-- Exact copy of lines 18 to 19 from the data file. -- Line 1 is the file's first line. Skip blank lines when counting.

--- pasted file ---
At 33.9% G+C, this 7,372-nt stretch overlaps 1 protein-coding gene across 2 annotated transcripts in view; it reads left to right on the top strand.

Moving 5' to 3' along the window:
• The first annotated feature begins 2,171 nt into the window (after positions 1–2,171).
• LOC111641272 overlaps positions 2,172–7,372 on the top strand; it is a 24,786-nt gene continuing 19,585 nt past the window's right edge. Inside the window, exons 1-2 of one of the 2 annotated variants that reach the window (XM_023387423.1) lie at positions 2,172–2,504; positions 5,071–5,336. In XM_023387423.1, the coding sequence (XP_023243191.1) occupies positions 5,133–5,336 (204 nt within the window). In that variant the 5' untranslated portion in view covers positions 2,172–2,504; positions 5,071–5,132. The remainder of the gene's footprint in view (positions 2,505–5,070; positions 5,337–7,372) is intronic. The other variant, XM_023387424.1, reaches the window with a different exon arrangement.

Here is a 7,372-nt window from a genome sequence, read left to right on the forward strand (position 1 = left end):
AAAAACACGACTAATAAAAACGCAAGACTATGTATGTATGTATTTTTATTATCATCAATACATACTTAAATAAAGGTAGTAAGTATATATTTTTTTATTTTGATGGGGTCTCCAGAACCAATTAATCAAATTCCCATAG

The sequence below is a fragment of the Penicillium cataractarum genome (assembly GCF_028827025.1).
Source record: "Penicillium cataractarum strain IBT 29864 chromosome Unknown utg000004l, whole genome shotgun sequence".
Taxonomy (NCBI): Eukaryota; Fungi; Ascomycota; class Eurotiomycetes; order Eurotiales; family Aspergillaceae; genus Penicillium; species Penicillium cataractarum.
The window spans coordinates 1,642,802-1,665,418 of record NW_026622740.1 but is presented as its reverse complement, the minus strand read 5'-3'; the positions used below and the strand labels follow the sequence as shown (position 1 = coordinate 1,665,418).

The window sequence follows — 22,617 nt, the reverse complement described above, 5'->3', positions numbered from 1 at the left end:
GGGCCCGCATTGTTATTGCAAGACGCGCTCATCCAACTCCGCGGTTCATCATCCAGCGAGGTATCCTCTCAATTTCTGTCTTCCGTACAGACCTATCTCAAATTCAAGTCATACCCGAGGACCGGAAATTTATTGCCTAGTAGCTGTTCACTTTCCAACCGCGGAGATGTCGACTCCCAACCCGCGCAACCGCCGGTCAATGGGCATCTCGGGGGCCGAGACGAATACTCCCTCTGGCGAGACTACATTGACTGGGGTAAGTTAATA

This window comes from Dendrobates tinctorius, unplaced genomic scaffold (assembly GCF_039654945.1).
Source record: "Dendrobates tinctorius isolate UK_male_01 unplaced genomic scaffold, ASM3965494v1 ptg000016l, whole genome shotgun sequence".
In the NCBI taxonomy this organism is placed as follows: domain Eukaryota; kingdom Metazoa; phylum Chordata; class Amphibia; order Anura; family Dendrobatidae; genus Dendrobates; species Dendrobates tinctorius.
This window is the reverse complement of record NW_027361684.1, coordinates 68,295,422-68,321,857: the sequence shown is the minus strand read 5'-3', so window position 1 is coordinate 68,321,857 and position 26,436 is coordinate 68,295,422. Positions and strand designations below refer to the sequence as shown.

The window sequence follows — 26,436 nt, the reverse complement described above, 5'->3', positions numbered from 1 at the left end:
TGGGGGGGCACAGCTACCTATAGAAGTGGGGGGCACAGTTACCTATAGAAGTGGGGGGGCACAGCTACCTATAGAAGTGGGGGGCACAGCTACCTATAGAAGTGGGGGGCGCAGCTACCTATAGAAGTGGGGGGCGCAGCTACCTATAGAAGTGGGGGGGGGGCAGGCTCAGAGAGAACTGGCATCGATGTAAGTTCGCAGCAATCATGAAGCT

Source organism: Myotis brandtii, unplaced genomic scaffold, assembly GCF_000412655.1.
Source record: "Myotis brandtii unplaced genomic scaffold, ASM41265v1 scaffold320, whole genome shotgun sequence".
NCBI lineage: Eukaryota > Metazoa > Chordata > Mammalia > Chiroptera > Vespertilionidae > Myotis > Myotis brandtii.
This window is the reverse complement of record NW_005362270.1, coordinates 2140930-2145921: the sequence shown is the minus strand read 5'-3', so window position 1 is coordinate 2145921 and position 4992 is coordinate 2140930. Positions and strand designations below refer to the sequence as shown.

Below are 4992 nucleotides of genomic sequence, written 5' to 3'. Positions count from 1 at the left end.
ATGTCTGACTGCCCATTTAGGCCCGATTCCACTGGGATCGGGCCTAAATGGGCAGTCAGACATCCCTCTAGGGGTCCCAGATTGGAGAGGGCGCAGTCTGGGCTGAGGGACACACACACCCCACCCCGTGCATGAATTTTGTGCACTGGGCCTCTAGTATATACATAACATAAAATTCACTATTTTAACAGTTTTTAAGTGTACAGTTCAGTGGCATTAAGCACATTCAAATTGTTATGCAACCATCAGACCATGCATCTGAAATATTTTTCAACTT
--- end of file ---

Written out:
TGGGGGGGCACAGCTACCTATAGAAGTGGGGGGCACAGTTACCTATAGAAGTGGGGGGGCACAGCTACCTATAGAAGTGGGGGGCACAGCTACCTATAGAAGTGGGGGGCGCAGCTACCTATAGAAGTGGGGGGCGCAGCTACCTATAGAAGTGGGGGGGGGGCAGGCTCAGAGAGAACTGGCATCGATGTAAGTTCGCAGCAATCATGAAGCT

Source organism: Myotis brandtii, unplaced genomic scaffold, assembly GCF_000412655.1.